'Northampton immigrants do sometimes feel discriminated against but they just get on with it'

Immigrants in Northampton tend to accept they will be discriminated against, according to a minority community leader as it was revealed around a fifth of the town's population were born outside of the UK.

Wednesday, 22nd January 2020, 11:20 am
Updated Wednesday, 22nd January 2020, 11:20 am

Office for National Statistics figures show 20.7 per cent of people in Northampton are immigrants - similar to most towns and cities across the UK.

Meanwhile, research by The Migration Observatory claims second-generation immigrants are twice as likely to feel discriminated against compared to those born outside of the country.

Amarjit Singh Atwal, from Siri Guru Singh Sabha gurdwara in St George's Street, says some migrants do feel prejudiced when they come to the town.

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Northampton Sikh community leader Amarjit Singh Atwal

"They accept it and go on the basis of that is how it is. If you are in a new country you pretty much have to get on with it and don't make a big fuss," he said.

India was the third-most common place of birth for people in Northampton at 1.2 per cent, according to the 2011 census - England was the highest at 80.9 per cent.

Islam was the second-most common religion, at 4.2 per cent, and Polish was the biggest language behind English, at 2.7 per cent.

Around 0.5 per cent of the population were Sikh in 2011 and the St George's Street gurdwara has been supporting the community since it was established in the 1970s.

Amarjit said many of the town's immigrants came after the Second World War and are now well-established, with many owning businesses and raising families here.

However, it was not easy for them when they first arrived, and newer migrants, such as university students, are facing similar issues, which the gurdwara provides support for.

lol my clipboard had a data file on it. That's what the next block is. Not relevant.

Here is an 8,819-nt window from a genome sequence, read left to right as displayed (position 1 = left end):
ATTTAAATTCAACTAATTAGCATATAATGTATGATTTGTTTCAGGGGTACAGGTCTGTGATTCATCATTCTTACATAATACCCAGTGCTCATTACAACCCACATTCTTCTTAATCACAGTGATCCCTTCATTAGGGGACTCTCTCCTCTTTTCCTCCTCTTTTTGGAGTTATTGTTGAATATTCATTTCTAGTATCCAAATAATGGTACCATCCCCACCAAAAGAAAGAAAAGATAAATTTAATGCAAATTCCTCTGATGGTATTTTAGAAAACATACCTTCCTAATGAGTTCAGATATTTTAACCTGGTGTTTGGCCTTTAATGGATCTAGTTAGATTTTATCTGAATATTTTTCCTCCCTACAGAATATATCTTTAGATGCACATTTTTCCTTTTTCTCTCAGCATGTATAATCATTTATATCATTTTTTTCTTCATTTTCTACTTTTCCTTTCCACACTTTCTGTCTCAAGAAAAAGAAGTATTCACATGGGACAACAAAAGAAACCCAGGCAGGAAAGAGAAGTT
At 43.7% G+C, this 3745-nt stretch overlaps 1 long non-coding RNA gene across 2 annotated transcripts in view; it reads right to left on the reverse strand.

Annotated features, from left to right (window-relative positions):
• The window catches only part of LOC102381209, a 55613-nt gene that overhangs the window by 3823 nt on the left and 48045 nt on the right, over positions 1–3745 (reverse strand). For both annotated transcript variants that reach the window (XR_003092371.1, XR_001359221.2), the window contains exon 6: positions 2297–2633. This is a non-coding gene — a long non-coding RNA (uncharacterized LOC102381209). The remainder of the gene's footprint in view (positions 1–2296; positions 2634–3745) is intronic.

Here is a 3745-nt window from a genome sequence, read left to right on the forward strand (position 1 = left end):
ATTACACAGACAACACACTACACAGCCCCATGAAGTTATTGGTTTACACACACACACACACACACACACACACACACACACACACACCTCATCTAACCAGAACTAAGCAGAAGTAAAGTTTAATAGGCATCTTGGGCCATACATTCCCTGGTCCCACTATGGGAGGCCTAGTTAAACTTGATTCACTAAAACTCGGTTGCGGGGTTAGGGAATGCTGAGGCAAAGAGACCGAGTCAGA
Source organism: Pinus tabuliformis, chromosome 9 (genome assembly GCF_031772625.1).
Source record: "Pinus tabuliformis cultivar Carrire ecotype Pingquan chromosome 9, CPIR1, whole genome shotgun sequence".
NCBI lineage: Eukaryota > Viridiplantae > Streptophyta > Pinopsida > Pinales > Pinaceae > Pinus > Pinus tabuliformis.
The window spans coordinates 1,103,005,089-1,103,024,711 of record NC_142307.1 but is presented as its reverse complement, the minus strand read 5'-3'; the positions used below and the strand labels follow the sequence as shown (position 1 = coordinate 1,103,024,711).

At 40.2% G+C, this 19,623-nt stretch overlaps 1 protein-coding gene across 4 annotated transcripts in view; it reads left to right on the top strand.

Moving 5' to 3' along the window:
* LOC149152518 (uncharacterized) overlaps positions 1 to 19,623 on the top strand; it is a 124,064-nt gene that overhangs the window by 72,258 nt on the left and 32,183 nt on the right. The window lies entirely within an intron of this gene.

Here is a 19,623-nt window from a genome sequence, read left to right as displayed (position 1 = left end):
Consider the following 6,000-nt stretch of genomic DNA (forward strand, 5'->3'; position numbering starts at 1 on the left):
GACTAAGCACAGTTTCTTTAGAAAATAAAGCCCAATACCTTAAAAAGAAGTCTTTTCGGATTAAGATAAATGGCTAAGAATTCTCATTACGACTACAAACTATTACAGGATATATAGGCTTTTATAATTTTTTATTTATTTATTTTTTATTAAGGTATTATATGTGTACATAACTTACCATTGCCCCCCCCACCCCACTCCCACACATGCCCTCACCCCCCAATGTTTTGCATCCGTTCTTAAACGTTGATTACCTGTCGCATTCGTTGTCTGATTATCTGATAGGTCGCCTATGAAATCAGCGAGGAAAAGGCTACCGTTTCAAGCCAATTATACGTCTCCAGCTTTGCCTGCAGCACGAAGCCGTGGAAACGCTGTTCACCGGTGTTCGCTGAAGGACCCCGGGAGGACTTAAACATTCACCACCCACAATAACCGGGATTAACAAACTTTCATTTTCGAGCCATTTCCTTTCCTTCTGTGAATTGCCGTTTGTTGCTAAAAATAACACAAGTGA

"It can be particularly difficult for the newer migrants as they are starting from scratch and don't have the language and have to rely on others for documents or applications like at the bank," Amarjit said.

"All the challenges that the original migrants faced when they came to Northampton in the 60s, those new migrants are facing now."

Amarjit said many are attracted to Northampton due to the availability of low-skilled work, which can be helpful for people who cannot speak fluent English, and the increase in housing.

However, some do feel discriminated against - for example, when they apply for jobs and are unsuccessful but are not told why.

"It's really difficult to get to a point where everything is fair as there are so many different factors, mainly from employment as that's the main thing people need," he said.

The Migration Observatory's survey data from 2018 suggests the majority of immigrants do not feel that they belong to a group that is discriminated against and most people born abroad think the UK is a welcoming place where migrants can get ahead if they work hard.

But immigrants from non-EU countries were roughly twice as likely as EU migrants to feel that they were part of a group that is discriminated against.

Researcher Mariña Fernández-Reino said: "The reasons for this will be complex. Some UK-born minorities actually have worse outcomes than migrants, such as higher unemployment.

“Research also suggests that children of migrants, who were born and raised here, have higher expectations and so are more sensitive to inequalities or unequal treatment they encounter.

"By contrast, people who migrated here may compare their experience to life in their country of origin and feel that they have benefited from moving even if they still face some disadvantages.”